See also:

Blue Planet

Is the human brain hard-wired for rural tranquillity?

© Getty Images
The brain does less processing when looking at rural landscapes
Humans may be hard-wired to feel at peace in the countryside and confused in cities - even if they were born and raised in an urban area.

According to preliminary results of a study by scientists at Exeter University, an area of the brain associated with being in a calm, meditative state lit up when people were shown pictures of rural settings. But images of urban environments resulted in a significant delay in reaction, before a part of the brain involved in processing visual complexity swung into action as the viewer tried to work out what they were seeing.

The study, which used an MRI scanner to monitor brain activity, adds to a growing body of evidence that natural environments are good for humans, affecting mental and physical health and even levels of aggression.

Comment: More trees please! Want to enjoy a long, happy life? Live near trees
A subsequent study specifically looked at how walking in nature influences rumination - which has been linked to the onset of depression and anxiety - using fMRI technology to map brain activity. Participants took a 90-minute walk in either a natural or urban setting and had their brains scanned before and after the walk. They were also surveyed on self-reported rumination levels, along with other psychological classifications. Heart rate and pulmonary functions associated with physical exertion levels were taken into account. The results?
"[P]articipants who walked in a natural setting versus an urban setting reported decreased rumination after the walk, and they showed increased activity in the subgenual prefrontal cortex, an area of the brain whose deactivation is affiliated with depression and anxiety-a finding that suggests nature may have important impacts on mood." [source]

Light Sabers

Belief hygiene: The best way to evaluate your beliefs is to engage with people who disagree with you

belief hygeine, engaging others differing viewpoints
© Anthony Russo / The Times
If you don’t talk to people who hold different views, you will not know what they believe, and you won’t even know what you believe. Having conversations with people who hold beliefs different from yours affords you the opportunity to reflect — and only then can you evaluate whether your beliefs hold true.
The Danish philosopher Soren Kierkegaard famously observed that if everyone is a Lutheran then no one is a Lutheran. What he meant is that if you're born into a culture in which everybody has a similar worldview, you don't have an opportunity to develop genuine belief because your convictions are not subject to scrutiny.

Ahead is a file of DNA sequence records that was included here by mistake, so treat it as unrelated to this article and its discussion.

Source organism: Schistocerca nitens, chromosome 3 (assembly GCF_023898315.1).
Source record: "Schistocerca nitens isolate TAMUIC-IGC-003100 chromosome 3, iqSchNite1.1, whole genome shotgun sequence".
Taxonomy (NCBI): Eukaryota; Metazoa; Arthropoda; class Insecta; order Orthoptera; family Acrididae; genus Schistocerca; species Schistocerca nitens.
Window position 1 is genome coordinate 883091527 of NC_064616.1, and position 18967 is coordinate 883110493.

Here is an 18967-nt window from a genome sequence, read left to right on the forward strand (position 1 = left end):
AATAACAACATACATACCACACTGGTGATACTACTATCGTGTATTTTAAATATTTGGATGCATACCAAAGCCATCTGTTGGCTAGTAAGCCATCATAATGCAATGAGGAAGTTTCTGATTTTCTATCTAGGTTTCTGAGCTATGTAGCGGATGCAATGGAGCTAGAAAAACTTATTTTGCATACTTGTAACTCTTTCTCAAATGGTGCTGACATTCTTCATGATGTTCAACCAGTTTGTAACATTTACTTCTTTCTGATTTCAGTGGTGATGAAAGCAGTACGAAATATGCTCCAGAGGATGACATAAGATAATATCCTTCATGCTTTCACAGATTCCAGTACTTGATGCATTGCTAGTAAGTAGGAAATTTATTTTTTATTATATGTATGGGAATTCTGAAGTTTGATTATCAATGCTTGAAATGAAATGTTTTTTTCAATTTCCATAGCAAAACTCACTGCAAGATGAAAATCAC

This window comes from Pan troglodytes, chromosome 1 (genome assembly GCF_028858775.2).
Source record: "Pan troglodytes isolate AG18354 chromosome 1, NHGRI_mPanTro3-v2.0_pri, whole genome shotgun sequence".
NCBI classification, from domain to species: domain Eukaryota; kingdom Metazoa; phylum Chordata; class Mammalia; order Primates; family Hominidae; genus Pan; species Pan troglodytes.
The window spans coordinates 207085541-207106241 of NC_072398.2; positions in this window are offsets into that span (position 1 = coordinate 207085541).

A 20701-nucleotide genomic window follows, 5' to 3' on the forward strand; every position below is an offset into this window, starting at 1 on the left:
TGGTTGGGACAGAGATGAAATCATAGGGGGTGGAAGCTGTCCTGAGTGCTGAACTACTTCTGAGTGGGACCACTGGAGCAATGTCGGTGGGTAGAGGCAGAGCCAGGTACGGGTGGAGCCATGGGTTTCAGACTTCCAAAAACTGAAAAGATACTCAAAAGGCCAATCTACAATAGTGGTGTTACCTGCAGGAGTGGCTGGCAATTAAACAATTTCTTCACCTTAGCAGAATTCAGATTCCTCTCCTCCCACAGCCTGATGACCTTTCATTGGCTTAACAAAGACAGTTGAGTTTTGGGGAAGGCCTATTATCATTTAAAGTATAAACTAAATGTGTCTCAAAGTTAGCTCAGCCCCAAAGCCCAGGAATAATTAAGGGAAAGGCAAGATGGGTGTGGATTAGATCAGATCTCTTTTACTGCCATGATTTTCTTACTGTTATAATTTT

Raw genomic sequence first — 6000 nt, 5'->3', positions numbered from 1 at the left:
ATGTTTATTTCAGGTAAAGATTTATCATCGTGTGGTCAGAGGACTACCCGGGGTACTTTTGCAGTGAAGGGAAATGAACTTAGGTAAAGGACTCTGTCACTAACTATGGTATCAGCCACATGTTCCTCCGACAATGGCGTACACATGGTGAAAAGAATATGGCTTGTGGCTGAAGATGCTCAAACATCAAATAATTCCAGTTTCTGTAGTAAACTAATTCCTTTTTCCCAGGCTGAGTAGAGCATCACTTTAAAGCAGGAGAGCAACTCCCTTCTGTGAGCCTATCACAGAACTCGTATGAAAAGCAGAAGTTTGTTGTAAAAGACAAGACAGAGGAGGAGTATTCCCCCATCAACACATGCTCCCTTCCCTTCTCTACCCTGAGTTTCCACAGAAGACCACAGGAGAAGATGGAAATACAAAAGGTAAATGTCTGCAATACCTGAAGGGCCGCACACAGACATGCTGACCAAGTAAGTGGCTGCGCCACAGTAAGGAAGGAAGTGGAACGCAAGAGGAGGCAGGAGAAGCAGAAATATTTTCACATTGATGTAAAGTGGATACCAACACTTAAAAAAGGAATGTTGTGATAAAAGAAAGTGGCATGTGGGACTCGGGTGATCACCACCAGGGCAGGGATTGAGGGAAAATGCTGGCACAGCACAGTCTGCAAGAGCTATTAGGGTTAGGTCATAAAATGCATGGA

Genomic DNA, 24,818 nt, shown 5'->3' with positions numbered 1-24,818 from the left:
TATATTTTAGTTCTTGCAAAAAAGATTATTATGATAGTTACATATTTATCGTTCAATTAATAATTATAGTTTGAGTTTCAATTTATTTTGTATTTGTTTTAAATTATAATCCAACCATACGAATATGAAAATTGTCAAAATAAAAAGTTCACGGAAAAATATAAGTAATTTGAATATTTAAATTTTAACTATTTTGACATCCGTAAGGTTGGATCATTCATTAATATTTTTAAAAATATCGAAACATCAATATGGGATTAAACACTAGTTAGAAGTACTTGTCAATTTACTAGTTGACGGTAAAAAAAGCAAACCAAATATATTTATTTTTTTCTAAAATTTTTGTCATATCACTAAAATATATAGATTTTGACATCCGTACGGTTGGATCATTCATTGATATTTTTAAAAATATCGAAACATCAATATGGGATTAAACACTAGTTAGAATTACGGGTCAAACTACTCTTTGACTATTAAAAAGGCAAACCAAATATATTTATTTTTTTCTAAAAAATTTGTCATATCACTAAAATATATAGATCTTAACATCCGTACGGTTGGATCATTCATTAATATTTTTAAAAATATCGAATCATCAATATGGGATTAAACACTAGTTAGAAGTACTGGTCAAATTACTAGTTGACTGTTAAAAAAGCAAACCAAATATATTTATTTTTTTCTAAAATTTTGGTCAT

Put another way, if you don't talk to people who hold different views, you will not know what they believe, and you won't even know what you believe. Having conversations with people who hold beliefs different from yours affords you the opportunity to reflect — and only then can you evaluate whether your beliefs hold true.

Immigration. Abortion. Gun control. The seemingly impossible issue du jour is irrelevant. What is relevant: To justify your confidence you must sincerely engage people who have solid arguments against your position.

Over the last few years, Americans seem to have convinced themselves that not speaking to people who hold different moral and political beliefs makes us better people — even on college campuses where intellectual sparring has historically been part of the curricula. It does not. However, it does make us less likely to revise our beliefs and more likely to convince ourselves that others should believe as we do.

Over time, failure to have conversations across divides cultivates a belief myopia that strengthens our views and deepens our divisions.

Comment: John Whitehead: If Americans can't agree to disagree, censorship won't stop until we are ALL silenced
We've allowed ourselves to be persuaded that we need someone else to think and speak for us. And we've allowed ourselves to become so timid in the face of offensive words and ideas that we've bought into the idea that we need the government to shield us from that which is ugly or upsetting or mean.

The result is a society in which we've stopped debating among ourselves, stopped thinking for ourselves, and stopped believing that we can fix our own problems and resolve our own differences.
Also check out: MindMatters: "Everybody Knows That!" - Mass Beliefs and the Ideas That Shape Them

Magic Wand

Why corporations want you to shut up and meditate

yoga washington monument
© Jacquelyn Martin / AP
People practice yoga on the National Mall near the Washington Monument in 2009.